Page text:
For many medical insurers, suffering from old age is different than suffering from chronic illness. So, more and more people are finding themselves paying out-of-pocket for the assistance they need to live a healthy life.
Long-term care insurance is one of the few ways many Americans will be able to afford the assistance they require later in life. The December issue of Prevention magazine features an article about long-term insurance and the magazine's editor, Rosemary Ellis, visited The Early Show to offer insight.
Many Americans suffer from the wear and tear of old age, which normally means problems remembering medications, dressing, preparing meals, walking, and whole other host of conditions.
And the cost of this day-to-day assistance can be astronomical. For example, a home health aide costs at least $200 per day. And experts say nursing home care probably will quadruple in the next 25 years to almost $200,000 per year. Some insurance covers portions of that type of care, usually only when it is associated with a hospital stay.
As for Medicaid, though it covers this kind of care, you have to spend down your assets in order to be eligible, Ellis says, "You can keep your house, one car and some cash, but not much. If you want to protect your assets, you will want to look into getting long-term care insurance. Also, some assisted-living facilities don't accept Medicaid's below-market fees."
So, since most of us are likely to need it, Ellis recommends start thinking about getting coverage when hit your 50th birthday. Once you have a chronic health condition, you won't be able to be covered. You will become eligible for long-term care insurance when you require help with at least two lifestyle activities. There is, however, a mandated waiting period - around 90 days.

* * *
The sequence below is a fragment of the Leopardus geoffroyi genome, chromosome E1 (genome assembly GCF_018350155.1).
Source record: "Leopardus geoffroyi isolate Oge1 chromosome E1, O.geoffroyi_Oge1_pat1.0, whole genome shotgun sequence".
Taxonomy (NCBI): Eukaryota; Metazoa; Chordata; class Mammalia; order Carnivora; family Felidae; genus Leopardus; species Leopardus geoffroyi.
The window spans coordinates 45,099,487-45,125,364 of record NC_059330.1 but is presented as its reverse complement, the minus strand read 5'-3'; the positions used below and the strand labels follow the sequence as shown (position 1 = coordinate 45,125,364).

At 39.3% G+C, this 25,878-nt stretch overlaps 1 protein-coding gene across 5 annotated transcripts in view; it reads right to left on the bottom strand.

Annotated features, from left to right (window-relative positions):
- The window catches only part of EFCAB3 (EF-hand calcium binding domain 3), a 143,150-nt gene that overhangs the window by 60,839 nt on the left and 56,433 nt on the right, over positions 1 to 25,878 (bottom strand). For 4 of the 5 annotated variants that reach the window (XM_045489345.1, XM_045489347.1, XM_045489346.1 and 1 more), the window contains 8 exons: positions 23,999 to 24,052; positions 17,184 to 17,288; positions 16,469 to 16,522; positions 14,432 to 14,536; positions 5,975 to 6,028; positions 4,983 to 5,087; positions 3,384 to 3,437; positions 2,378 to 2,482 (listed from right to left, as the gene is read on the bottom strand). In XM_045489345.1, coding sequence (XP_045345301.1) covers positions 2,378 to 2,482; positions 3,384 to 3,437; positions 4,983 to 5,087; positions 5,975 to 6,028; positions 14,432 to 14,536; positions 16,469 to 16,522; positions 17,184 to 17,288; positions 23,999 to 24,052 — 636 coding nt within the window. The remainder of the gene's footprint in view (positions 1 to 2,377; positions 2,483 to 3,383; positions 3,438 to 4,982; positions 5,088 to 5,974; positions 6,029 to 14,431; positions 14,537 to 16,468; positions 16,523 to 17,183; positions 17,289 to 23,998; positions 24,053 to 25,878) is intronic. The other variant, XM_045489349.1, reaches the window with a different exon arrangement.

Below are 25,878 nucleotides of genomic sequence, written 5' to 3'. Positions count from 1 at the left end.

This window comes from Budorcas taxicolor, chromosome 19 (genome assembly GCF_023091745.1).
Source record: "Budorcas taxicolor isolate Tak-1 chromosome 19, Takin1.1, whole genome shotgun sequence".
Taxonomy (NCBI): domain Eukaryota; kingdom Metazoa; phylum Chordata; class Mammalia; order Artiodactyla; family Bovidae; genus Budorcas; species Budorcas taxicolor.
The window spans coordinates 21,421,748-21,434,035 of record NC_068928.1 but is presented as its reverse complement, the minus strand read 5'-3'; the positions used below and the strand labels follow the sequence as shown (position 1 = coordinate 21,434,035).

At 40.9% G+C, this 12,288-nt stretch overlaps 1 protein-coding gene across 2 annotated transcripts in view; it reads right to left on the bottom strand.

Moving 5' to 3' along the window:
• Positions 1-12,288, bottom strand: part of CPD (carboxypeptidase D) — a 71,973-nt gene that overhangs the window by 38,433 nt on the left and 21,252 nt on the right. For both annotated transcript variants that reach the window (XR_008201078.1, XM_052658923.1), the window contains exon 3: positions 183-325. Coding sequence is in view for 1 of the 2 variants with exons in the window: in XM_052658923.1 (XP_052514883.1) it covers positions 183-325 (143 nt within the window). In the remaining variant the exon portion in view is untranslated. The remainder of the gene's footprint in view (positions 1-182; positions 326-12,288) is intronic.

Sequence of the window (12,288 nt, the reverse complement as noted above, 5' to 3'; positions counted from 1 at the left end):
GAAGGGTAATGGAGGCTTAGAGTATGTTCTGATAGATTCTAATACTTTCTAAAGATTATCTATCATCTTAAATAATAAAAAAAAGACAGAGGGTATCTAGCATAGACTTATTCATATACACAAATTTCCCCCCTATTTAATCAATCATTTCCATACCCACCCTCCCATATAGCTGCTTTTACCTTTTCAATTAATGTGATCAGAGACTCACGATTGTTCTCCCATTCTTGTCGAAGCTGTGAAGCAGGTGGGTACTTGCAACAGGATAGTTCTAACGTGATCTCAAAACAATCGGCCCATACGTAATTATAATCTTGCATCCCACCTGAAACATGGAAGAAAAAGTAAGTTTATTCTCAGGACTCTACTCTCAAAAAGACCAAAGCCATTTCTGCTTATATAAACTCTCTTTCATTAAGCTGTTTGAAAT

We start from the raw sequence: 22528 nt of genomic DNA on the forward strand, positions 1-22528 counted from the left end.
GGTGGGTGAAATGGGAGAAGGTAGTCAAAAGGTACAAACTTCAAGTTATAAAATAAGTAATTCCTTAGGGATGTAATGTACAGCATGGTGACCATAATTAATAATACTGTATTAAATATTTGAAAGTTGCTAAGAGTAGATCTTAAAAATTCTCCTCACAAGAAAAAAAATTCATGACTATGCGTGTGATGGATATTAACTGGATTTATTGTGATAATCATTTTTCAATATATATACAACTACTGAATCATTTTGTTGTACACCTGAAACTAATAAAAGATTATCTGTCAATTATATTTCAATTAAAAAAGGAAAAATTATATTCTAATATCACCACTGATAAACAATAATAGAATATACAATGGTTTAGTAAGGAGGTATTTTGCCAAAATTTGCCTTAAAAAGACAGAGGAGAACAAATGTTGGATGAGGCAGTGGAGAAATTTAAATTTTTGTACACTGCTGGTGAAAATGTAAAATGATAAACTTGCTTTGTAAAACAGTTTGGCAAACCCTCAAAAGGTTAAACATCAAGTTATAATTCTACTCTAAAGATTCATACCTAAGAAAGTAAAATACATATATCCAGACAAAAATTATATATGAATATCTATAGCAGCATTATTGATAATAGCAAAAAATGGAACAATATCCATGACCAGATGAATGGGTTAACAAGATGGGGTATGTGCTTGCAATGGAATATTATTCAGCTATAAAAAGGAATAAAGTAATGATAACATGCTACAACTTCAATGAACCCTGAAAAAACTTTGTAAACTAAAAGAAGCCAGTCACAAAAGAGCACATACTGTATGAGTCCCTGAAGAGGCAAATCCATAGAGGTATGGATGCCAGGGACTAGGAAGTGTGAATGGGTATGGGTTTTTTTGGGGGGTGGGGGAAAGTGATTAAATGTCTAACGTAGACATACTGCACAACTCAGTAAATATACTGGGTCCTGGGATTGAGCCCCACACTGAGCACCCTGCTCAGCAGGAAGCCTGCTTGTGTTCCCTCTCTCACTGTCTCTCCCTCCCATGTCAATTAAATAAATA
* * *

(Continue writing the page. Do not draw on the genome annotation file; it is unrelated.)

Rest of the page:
Ellis says, the following are some things to consider:
Amount Of Premiums - If the yearly cost is more than 8 percent of your retirement income, it may be too expensive. If it is less than that, then you can probably afford it.
Check Company Track Record - Make sure the company will still be in business when you become eligible for long-term care. How? Hire an insurance broker who represents a number of companies. A broker can help you figure out the track record of an insurance company.
Premium Changes - There is little you can do if premiums change. Just be aware that premiums can increase. Sometimes it is implied that the rate of the premium will not change. On record, there are people whose premiums increased by 50 percent.
Elimination Period - Know that your policy won't kick in until after a certain waiting period. Prevention recommends getting a policy with a 90-day period. A shorter waiting period means a bigger premium. All policies include a waiting period between the time that you become eligible and the time you start receiving payouts. The money you spend during the waiting period is not reimbursable.
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